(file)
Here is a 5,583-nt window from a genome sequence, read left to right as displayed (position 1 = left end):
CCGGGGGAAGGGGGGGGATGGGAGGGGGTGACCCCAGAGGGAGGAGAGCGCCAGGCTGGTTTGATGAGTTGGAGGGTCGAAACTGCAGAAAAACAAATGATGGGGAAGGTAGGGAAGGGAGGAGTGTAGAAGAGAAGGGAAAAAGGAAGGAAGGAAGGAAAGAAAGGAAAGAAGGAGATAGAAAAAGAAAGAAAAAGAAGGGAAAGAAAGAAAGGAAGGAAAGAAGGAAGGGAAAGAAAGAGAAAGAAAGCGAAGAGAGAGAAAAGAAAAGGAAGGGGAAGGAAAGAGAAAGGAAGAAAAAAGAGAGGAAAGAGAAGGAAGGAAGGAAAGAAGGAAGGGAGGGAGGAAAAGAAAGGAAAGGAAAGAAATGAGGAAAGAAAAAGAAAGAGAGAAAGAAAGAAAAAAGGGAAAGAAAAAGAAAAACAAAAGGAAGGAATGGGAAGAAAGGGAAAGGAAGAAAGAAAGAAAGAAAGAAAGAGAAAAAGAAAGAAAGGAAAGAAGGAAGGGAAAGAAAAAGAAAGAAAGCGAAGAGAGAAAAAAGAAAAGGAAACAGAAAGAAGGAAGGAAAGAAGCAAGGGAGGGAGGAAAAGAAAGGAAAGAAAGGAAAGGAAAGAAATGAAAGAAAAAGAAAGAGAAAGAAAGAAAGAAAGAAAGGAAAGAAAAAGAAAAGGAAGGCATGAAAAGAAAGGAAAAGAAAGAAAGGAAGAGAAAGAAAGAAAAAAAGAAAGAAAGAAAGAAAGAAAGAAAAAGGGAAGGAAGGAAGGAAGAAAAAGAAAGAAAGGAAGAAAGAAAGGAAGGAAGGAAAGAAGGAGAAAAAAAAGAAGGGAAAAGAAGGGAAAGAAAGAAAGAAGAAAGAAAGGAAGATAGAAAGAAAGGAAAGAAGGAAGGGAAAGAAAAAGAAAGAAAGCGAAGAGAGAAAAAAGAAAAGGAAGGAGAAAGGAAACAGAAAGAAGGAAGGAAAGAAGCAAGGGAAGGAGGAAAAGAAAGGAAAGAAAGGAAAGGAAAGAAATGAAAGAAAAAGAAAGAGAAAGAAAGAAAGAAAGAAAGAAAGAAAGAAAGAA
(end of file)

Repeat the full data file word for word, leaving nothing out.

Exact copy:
Here is a 5,583-nt window from a genome sequence, read left to right as displayed (position 1 = left end):
CCGGGGGAAGGGGGGGGATGGGAGGGGGTGACCCCAGAGGGAGGAGAGCGCCAGGCTGGTTTGATGAGTTGGAGGGTCGAAACTGCAGAAAAACAAATGATGGGGAAGGTAGGGAAGGGAGGAGTGTAGAAGAGAAGGGAAAAAGGAAGGAAGGAAGGAAAGAAAGGAAAGAAGGAGATAGAAAAAGAAAGAAAAAGAAGGGAAAGAAAGAAAGGAAGGAAAGAAGGAAGGGAAAGAAAGAGAAAGAAAGCGAAGAGAGAGAAAAGAAAAGGAAGGGGAAGGAAAGAGAAAGGAAGAAAAAAGAGAGGAAAGAGAAGGAAGGAAGGAAAGAAGGAAGGGAGGGAGGAAAAGAAAGGAAAGGAAAGAAATGAGGAAAGAAAAAGAAAGAGAGAAAGAAAGAAAAAAGGGAAAGAAAAAGAAAAACAAAAGGAAGGAATGGGAAGAAAGGGAAAGGAAGAAAGAAAGAAAGAAAGAAAGAGAAAAAGAAAGAAAGGAAAGAAGGAAGGGAAAGAAAAAGAAAGAAAGCGAAGAGAGAAAAAAGAAAAGGAAACAGAAAGAAGGAAGGAAAGAAGCAAGGGAGGGAGGAAAAGAAAGGAAAGAAAGGAAAGGAAAGAAATGAAAGAAAAAGAAAGAGAAAGAAAGAAAGAAAGAAAGGAAAGAAAAAGAAAAGGAAGGCATGAAAAGAAAGGAAAAGAAAGAAAGGAAGAGAAAGAAAGAAAAAAAGAAAGAAAGAAAGAAAGAAAGAAAAAGGGAAGGAAGGAAGGAAGAAAAAGAAAGAAAGGAAGAAAGAAAGGAAGGAAGGAAAGAAGGAGAAAAAAAAGAAGGGAAAAGAAGGGAAAGAAAGAAAGAAGAAAGAAAGGAAGATAGAAAGAAAGGAAAGAAGGAAGGGAAAGAAAAAGAAAGAAAGCGAAGAGAGAAAAAAGAAAAGGAAGGAGAAAGGAAACAGAAAGAAGGAAGGAAAGAAGCAAGGGAAGGAGGAAAAGAAAGGAAAGAAAGGAAAGGAAAGAAATGAAAGAAAAAGAAAGAGAAAGAAAGAAAGAAAGAAAGAAAGAAAGAAAGAA